Vladimir: A Novel
Julia May Jonas’s debut novel, Vladimir, explores desire and ego and their manifestations through throbbing obsession, desperate spontaneity, and bitter surrender. The unnamed protagonist, a tenured, older-than-middle-aged English professor at a small upstate New York liberal arts college, is dealing with the repercussions of her husband’s ongoing affairs with students as they come to light in an intra-#metoo movement world when a youngish professor named Vladimir steps into the spotlight: buff, newly published, and with a melancholic marriage and family life to boot.
Remaining nameless is an ironic twist of her self-obsession—with her aging body, her reputation among fellow faculty and students, and finally, the men in her life. In projecting the ego onto Vladimir, the object of her desire, Jonas’s protagonist leads an interrogation of her own formation of self as compared with that of her husband, daughter, colleagues, and society.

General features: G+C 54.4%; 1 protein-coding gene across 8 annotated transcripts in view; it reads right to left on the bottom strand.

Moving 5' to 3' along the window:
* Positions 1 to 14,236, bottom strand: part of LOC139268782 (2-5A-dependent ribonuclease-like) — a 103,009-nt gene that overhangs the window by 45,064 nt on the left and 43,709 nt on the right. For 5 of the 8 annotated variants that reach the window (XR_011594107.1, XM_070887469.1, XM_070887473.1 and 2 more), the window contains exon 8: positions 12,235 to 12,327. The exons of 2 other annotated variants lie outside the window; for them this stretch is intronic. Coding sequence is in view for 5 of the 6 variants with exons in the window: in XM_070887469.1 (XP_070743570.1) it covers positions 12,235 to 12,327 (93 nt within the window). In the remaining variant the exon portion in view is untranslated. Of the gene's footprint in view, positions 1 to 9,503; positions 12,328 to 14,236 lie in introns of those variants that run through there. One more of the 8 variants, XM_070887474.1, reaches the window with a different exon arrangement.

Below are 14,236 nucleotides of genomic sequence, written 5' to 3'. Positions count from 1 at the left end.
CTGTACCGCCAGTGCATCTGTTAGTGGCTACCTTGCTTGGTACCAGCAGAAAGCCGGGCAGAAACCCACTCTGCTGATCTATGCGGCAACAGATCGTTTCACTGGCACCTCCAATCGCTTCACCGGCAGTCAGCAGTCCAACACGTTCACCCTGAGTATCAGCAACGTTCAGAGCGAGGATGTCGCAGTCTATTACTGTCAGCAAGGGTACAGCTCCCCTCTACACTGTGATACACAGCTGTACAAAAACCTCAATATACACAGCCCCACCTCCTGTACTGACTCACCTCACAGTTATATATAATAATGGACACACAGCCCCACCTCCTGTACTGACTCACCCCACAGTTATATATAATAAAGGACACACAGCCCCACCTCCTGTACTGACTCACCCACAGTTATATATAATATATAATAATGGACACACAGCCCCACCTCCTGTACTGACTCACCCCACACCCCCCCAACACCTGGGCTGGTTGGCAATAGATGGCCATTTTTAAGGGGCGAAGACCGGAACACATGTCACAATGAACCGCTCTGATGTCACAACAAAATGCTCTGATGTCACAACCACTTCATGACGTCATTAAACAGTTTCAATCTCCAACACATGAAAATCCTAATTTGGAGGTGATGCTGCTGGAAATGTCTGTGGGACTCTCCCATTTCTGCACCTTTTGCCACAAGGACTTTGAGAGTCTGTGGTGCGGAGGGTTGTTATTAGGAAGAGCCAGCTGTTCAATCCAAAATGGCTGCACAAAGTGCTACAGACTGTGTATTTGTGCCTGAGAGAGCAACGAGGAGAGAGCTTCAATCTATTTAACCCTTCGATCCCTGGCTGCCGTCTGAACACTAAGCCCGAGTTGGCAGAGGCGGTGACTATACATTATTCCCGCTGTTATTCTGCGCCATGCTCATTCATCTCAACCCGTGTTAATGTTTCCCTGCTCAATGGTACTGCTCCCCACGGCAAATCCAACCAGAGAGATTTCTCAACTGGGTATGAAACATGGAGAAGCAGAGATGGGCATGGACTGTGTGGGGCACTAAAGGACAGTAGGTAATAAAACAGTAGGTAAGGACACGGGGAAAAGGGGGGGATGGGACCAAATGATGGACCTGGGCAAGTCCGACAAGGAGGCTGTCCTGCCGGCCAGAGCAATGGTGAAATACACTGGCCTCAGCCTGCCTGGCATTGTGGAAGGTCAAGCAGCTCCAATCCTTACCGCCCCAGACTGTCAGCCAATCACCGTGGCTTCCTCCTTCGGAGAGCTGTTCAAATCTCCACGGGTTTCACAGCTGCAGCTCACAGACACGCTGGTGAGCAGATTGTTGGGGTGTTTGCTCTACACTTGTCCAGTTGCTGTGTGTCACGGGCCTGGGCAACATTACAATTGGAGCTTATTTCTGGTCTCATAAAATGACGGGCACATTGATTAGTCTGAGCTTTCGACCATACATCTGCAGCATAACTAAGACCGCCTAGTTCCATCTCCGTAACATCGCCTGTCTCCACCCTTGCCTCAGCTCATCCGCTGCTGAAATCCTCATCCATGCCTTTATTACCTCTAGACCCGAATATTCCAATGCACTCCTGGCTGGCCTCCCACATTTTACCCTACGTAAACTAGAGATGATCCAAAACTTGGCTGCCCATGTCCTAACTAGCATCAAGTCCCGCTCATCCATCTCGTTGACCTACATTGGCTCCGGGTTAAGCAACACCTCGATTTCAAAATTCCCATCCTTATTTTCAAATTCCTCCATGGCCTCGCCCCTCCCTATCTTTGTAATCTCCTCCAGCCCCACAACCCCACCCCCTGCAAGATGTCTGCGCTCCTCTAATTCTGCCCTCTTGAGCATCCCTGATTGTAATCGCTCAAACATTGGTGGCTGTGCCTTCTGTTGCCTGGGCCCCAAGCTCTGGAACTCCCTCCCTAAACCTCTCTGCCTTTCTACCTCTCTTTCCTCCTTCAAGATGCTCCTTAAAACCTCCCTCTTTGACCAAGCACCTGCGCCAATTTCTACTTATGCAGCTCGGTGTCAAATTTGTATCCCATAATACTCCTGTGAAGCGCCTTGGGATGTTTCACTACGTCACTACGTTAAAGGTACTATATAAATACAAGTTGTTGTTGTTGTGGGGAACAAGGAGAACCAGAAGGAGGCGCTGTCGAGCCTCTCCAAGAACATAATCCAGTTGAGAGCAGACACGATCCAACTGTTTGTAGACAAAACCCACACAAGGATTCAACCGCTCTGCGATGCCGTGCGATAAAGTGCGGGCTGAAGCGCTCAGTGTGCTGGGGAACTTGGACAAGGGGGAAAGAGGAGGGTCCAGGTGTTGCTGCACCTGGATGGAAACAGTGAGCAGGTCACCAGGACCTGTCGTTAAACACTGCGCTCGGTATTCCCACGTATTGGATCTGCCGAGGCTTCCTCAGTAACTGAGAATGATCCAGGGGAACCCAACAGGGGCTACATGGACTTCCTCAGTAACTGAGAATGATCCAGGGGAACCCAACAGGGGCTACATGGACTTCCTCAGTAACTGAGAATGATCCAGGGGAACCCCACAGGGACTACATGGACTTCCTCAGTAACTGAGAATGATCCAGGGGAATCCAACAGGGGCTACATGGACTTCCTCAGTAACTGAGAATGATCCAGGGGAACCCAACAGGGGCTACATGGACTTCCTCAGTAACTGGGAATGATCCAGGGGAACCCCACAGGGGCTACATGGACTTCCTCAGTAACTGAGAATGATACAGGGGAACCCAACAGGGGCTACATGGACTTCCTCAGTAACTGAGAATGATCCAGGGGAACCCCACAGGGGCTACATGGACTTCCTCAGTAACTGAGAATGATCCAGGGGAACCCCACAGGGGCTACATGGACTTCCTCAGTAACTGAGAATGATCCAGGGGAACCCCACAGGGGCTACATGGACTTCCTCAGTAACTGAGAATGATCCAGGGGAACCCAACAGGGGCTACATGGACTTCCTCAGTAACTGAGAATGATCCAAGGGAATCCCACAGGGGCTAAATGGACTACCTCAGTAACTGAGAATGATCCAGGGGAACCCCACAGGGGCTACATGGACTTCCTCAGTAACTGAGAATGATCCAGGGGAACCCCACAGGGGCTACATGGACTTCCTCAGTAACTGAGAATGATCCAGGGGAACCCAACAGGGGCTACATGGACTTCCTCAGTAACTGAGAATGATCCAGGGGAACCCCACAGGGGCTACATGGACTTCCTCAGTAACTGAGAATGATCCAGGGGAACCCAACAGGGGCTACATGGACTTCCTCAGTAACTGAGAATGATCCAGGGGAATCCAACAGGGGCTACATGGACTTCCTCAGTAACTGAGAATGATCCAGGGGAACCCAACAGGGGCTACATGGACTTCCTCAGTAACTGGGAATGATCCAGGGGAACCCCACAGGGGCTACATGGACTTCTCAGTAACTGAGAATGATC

While the writing was deliciously thrilling and smart, the pacing of the story seemed unbalanced and required more context and space to fill out. There seemed to be a temptation in the narrative voice to luxuriate in more exploration of ego and desire, but at times it felt pushed aside to make room for plot movement. These criticisms aside, Vladimir is a riveting, poignant story that questions where we stand (and where we’re heading) on doing what feels correct versus what feels right. It doesn’t really answer its question, but it keeps its eye on you as it dances around it.
|Julia May Jonas
|Avid Reader Press / Simon & Schuster
|Buy this Book